CHRISTOPHER STEVENS: A dollop of Marmite in macaroni cheese

CHRISTOPHER STEVENS reviews last night’s TV: A dollop of Marmite in macaroni cheese… you’ll love it or hate it

Nadiya’s Fast Flavours


Mary Berry — Love To Cook  


Pass the bicarb.

Back in the heyday of stodgy food, when every dish was glazed in lurid gloop and vegetables came in tins, our medicine cabinets were stocked with tablets for stomach cramps.

The commercial breaks came crammed with ads for Antacids and Tums, Rennies and Alka-Seltzer.

You can still get them of course, but we no longer gobble them like sweets. Even the slogans were national catchphrases. ‘Plink-plink fizz!’ we said, doubled over with acid reflux.

Nadiya Hussain’s Fast Flavours (BBC2) is a hymn to what she calls ‘comfort food’, could be renamed Nadiya’s Indigestion Attack

Nadiya Hussain aims to bring those days back. Her Fast Flavours (BBC2), a hymn to what she calls ‘comfort food’, could be renamed Nadiya’s Indigestion Attack.

She opened her series with a recipe for macaroni cheese, which has inexplicably been rebranded as the American-sounding ‘mac ’n’ cheese’.

Not everyone will agree with her decision to spoon half a jar of Marmite into the pan. ‘Ah, nectar,’ she said, sniffing the yeast extract.

‘Amber nectar’ is what Aussie comedian Paul Hogan used to croon over a warm tin of gassy Fosters — another sure-fire way to give yourself a stomach ache.

But the macaroni cheese didn’t start to look truly revolting until Nadiya took a couple of packets of Cheesy Wotsits and crumbled them into the mix.

‘They add that extreme cheesy flavour,’ she cooed. What they add, in fact, is enough E numbers to turn your insides to sulphur.

In case your tongue wasn’t already a permanent shade of yellow, Nadiya suggested a breezy way to make toasted brioche without eggs. Simply mix up some powdered custard, dip slices of bread into it, and fry the result.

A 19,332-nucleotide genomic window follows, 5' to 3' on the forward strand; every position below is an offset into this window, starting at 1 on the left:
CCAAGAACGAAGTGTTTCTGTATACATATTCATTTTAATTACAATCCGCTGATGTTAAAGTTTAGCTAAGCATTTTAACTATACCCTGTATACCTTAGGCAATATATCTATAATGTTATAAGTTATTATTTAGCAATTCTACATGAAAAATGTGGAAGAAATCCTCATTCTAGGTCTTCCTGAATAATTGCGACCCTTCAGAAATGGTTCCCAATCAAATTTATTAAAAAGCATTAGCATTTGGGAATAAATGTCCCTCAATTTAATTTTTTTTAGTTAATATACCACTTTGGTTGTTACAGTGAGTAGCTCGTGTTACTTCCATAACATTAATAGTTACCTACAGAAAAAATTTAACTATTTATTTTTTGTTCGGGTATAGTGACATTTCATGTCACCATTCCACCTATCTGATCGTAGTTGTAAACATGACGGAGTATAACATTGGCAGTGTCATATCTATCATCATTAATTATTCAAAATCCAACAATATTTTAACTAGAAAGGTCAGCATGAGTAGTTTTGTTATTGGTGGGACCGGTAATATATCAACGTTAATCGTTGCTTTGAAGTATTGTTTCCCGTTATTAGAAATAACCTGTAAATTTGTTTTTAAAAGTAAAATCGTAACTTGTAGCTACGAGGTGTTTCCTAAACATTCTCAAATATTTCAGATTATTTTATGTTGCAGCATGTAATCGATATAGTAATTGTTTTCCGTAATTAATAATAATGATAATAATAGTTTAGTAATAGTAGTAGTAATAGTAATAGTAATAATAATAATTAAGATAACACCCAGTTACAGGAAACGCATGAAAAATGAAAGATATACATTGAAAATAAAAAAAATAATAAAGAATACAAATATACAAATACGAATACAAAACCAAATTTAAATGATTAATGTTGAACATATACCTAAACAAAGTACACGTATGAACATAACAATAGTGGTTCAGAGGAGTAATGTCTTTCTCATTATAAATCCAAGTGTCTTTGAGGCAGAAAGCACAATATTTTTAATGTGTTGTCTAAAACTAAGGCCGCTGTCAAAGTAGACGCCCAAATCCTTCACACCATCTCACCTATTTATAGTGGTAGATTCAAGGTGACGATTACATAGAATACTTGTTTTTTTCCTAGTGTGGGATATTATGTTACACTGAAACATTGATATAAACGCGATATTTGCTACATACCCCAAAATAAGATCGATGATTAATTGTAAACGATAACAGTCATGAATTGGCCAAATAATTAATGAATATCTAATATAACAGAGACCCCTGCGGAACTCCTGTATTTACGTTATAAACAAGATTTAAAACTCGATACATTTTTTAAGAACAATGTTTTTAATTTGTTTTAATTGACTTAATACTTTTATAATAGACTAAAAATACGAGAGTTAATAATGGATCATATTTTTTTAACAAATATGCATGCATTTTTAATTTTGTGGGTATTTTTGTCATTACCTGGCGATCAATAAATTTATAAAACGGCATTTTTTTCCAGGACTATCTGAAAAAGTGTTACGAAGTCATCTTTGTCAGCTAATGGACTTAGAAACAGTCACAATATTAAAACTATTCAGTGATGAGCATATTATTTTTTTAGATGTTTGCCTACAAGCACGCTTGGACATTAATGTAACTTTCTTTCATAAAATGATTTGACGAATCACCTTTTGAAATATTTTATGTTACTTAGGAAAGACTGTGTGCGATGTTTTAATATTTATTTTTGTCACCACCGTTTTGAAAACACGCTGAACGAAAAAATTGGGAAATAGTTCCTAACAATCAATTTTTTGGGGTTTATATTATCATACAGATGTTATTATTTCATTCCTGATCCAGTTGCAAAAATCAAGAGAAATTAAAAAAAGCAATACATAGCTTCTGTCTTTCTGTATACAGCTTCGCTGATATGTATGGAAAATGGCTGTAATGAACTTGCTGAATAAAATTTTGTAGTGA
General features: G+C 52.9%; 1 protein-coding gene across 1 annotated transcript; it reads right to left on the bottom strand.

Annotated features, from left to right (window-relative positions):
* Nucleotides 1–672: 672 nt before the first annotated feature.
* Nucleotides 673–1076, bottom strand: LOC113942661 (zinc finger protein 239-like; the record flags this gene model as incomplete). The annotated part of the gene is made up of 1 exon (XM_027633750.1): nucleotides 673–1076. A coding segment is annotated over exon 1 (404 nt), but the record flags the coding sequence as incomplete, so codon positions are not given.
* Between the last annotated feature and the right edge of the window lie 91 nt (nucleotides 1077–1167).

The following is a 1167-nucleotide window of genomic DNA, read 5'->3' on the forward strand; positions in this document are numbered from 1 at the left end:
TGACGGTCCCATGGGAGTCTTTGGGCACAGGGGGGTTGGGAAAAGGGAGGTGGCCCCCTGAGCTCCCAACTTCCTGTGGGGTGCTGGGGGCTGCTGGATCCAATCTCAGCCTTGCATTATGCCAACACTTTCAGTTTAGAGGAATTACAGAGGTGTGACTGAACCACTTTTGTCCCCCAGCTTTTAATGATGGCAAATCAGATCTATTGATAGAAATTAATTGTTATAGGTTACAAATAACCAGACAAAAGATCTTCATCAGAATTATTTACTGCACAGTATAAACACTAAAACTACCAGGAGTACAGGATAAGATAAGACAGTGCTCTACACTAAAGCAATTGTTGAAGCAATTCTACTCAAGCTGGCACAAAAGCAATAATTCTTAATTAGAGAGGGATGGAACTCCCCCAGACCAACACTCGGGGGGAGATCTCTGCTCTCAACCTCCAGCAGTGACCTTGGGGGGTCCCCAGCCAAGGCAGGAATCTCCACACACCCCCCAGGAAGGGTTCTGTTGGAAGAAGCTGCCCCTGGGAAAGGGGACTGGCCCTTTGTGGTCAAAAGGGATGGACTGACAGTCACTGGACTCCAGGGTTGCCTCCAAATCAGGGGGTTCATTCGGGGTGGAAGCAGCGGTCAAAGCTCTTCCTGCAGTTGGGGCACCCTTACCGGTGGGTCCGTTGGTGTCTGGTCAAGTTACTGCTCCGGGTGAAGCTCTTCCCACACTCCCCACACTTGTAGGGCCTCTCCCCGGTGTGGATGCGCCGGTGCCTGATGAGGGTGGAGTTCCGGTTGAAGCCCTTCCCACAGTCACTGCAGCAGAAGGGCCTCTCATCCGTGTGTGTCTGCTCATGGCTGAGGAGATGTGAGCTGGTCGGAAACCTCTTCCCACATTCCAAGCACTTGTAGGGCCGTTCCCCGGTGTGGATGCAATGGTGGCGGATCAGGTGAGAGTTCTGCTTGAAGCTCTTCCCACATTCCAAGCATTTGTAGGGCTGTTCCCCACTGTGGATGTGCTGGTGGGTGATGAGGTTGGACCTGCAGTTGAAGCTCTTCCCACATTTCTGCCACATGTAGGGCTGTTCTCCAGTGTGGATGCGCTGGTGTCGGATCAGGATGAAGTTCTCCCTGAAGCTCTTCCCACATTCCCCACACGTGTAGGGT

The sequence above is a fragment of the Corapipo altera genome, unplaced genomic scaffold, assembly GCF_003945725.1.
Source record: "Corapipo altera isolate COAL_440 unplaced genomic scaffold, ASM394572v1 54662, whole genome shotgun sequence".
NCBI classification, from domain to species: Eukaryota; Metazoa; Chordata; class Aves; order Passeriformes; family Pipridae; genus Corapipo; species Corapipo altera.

That’s right: bread soaked in instant custard, sizzling in a pan. Nurse, I’m going to need another packet of those plink-plink-fizzies.

Nadiya hadn’t finished comforting us with platefuls of abdominal pains. For pudding, she whisked up a gallon of ice cream, filled it with frozen blueberries and whacked it between two slices of sponge.

Then she smothered it in cream and broken biscuits.

The iced blueberries, she claimed, were like ‘sorbet shots — oh my goodness, oh so good!’

Mary Berry had the answer to potato shortages on Love To Cook (BBC2): grow them in an old fish tank on the kitchen windowsill

The rest of it looked like a wheelbarrow filled with solidified cholesterol.

Nadiya’s innocent energy is always fun to see, and her bright outfits — this time, a neon pink jumpsuit — were matched by bright clips of ingredients bouncing and bursting against DayGlo backgrounds.

Her shows are certainly cheerful.

But I was grateful for an interlude with Ukrainian cook Olia Hercules, who grew up in the Soviet Union and who showed us how to make borscht or beetroot soup — a bland staple, from the era when Slavic housewives had to queue for eight hours to buy potatoes.

At least that gives your digestion time to recover.

Mary Berry had the answer to potato shortages on Love To Cook (BBC2): grow them in an old fish tank on the kitchen windowsill.

‘So rewarding and anyone can do it,’ she declared. It’s a pity there weren’t more fish tanks back in the USSR.

Her recipes included a vegetable noodle soup, and a cake made with grated courgette and carrot, mashed up with a brown banana. ‘It’s a bit of all right,’ she said.

Visiting an allotment in the Rhondda Valley, where Terry Walton has been growing his own veg for more than 70 years, Mary admired the variety of greens, herbs and fruit he produced.

Terry’s secret: ‘You have to teach your palate to eat what’s in season. I never understand eating strawberries in the winter.’

I bet he’s not keen on frozen blueberry ‘sorbet shots’ either.

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